AND A NEW TWIST: Last week the arrest of a man carrying a backpack meth lab in the 81st and Lewis Walmart in Tulsa led to the discovery of a meth lab in a storm sewer nearby:

Roy Teeters who oversees the storm drainage system for the City of Tulsa Public Works Department says there are more than 1,000 miles of storm drains in Tulsa.

Sizes range from a basketball to a dump truck.

The tunnels are large enough to attract a meth cook who used one of those tunnels as his kitchen.

Police say a hundred yards back through the tunnel that drains into Fred Creek they found they found an active meth lab, a discarded bottle used to make meth and meth-making materials....

However, it just wasn't the meth cooks down in the tunnels.

Officers say homeless people were living in the tunnels.

They found a couch, a chair, clothes and stolen property.

In 2011, Tulsa has already passed the number of meth lab busts we had in 2010.

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Michelle said:

Like Hinkle, I think you overlooked something. Imported meth means fewer house explosion and exposure to toxins IN OKLAHOMA. The children in Mexico continue to be exposed to their parent's meth labs. While I'm sure it wasn't intentional, as written, your article seems to imply that the harmful effects of meth are irrelevant if they aren't happening in Oklahoma.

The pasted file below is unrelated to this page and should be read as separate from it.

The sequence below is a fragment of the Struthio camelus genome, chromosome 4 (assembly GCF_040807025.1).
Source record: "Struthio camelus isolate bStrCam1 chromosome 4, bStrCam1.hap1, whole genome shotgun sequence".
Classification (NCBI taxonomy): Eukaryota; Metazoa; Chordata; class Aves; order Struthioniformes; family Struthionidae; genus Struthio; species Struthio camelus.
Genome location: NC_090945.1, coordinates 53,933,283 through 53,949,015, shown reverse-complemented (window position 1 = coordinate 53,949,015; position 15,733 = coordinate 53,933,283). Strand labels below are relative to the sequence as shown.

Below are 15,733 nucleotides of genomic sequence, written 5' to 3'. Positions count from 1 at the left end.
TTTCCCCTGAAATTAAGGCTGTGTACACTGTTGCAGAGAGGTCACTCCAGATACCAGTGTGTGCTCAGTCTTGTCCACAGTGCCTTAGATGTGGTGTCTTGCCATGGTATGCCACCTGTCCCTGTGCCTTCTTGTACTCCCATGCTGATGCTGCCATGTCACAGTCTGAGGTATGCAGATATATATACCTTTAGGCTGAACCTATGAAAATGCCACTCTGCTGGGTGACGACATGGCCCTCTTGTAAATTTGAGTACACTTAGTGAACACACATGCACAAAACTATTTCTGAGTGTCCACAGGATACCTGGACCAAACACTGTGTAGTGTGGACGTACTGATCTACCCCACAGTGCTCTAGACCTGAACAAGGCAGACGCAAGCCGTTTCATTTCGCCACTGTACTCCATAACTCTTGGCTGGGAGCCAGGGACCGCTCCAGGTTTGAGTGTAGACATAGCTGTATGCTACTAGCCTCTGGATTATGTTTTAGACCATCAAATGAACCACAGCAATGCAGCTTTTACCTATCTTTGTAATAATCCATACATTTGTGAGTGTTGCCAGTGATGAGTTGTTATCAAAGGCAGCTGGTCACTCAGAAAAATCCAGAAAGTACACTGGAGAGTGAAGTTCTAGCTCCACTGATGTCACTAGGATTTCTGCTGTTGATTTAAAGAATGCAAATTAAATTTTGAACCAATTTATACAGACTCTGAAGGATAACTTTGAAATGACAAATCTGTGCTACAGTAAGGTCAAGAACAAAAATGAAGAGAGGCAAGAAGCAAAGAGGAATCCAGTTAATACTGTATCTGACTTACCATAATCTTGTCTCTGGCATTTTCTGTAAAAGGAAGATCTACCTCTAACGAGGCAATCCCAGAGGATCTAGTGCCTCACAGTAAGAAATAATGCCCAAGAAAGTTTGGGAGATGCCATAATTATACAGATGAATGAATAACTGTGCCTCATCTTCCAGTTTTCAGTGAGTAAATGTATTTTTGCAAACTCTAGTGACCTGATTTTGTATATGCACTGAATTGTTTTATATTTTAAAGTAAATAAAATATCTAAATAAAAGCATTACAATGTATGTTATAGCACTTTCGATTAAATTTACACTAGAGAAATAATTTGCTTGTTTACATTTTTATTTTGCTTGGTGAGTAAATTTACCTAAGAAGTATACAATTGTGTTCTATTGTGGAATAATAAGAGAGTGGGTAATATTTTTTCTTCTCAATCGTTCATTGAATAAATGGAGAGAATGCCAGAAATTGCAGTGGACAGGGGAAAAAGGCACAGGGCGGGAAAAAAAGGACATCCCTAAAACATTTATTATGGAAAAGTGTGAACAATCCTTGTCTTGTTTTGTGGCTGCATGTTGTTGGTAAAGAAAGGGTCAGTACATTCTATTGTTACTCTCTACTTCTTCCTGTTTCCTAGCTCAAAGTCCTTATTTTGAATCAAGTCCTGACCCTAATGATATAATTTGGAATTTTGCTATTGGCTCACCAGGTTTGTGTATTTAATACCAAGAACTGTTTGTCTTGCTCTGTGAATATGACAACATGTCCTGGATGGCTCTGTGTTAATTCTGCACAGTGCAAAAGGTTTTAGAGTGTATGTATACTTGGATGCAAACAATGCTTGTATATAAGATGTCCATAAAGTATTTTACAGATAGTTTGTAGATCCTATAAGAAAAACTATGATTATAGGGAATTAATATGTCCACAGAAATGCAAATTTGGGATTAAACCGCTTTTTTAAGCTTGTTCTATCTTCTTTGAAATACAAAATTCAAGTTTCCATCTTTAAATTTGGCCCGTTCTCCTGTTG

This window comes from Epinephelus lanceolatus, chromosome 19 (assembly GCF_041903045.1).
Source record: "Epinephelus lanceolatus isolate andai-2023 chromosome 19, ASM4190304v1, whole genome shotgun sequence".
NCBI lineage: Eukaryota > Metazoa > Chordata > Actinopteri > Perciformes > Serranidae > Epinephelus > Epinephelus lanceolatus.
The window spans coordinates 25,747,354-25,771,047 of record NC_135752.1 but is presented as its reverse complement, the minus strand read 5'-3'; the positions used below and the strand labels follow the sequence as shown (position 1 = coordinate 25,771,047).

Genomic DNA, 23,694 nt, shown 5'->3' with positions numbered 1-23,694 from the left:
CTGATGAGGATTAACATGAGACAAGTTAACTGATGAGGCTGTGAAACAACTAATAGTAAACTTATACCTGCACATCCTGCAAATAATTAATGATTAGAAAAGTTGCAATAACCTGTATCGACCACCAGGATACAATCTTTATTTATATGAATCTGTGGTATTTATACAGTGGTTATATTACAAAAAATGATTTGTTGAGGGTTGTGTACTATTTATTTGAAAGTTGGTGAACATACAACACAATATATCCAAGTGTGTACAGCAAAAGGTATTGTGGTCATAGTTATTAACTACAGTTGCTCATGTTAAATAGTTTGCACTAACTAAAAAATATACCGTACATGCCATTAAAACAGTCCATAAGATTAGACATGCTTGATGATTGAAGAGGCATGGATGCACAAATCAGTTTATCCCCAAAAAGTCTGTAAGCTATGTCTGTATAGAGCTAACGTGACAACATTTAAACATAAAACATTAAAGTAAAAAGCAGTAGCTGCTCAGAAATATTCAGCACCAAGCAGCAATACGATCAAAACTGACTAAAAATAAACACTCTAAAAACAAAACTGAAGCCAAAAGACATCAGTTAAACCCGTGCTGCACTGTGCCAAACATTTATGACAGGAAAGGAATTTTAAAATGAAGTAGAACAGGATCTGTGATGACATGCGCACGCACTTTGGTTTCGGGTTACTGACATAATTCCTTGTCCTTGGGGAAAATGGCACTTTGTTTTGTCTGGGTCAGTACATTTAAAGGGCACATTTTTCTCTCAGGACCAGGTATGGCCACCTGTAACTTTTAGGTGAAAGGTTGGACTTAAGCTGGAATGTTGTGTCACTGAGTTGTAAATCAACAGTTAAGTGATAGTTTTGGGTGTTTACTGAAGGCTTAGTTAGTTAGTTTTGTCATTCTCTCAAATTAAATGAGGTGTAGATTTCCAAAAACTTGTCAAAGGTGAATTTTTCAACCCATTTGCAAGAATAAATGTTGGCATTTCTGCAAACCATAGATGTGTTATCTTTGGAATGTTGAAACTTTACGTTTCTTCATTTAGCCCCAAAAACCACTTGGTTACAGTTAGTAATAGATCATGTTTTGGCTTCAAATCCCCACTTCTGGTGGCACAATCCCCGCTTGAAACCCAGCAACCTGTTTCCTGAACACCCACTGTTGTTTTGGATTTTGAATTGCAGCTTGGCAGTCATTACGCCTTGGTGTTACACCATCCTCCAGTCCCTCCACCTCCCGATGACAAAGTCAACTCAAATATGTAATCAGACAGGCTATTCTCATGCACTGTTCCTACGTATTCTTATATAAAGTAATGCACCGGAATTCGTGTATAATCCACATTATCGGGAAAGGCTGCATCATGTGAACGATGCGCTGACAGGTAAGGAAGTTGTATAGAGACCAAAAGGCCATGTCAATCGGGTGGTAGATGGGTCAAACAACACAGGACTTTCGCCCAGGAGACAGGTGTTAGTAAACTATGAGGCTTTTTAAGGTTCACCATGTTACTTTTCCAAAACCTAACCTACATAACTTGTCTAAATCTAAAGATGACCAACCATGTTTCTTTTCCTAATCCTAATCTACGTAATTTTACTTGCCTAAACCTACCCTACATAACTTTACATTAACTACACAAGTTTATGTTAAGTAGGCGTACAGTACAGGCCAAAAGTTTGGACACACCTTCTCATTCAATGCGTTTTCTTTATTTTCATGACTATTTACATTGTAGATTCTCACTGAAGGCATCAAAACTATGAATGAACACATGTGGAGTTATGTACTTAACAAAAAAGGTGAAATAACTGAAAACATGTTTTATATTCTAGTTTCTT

You're absolutely right, Michelle. So the best we can say about Oklahoma's pseudoephedrine laws is they push some of the problems elsewhere, while importing the organized crime networks that bring in imported meth, while failing to accomplish the stated goal of eliminating meth.

mark said:

"That warped reasoning goes like this: Millions of Americans use a lawful product [guns] in a lawful manner, but because a minute fraction use it unlawfully, everyone else will have to submit to government monitoring, inconvenience and constraint."

I actually agree with this reasoning, but wonder how a terror-obsessed libertarian might justify the "monitoring, inconvenience and constraint" imposed by the TSA on air travel by millions of law-abiding Americans?

What is the limiting principle that can distinguish between the possibility of a few hundred annual casualties from a couple of dramatic terrorist attacks, and the same (or greater) magnitude of deaths resulting from a multitude of smaller (non-ideological) incidents involving the use of otherwise-regulated firearms in an illicit manner?!?

I doubt you'll find too many libertarians at Reason.com -- or conservatives, for that matter -- willing to defend the TSA. Even someone as concerned about the risk of terrorism as Daniel Pipes refers to TSA procedures as "airport security theater." Pipes praises El Al's approach as less of an annoyance to passengers and more effective at identifying someone boarding the flight with bad intent.

mark said:

I agree that profiling and behavioral screening is the preferable approach.

You missed the big deal in that piece: the infiltration of Oklahoma rural areas by Mexican cartels. It is hard for Americans to get the full scope of Mexican meth production. It's not done in mobile homes eking out a liter or two but at massive chemical plants producing drums. The cartels have been terrorizing Arizona, made worse by the huge decline in state revenues leaving law enforcement hampered. A similar situation is likely to occur in Oklahoma. We've traded local addicted breaking bads for mature, ruthless, massive organizations with the funds to buy legislators. Wr

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This page contains a single entry by Michael Bates published on October 10, 2011 12:00 AM.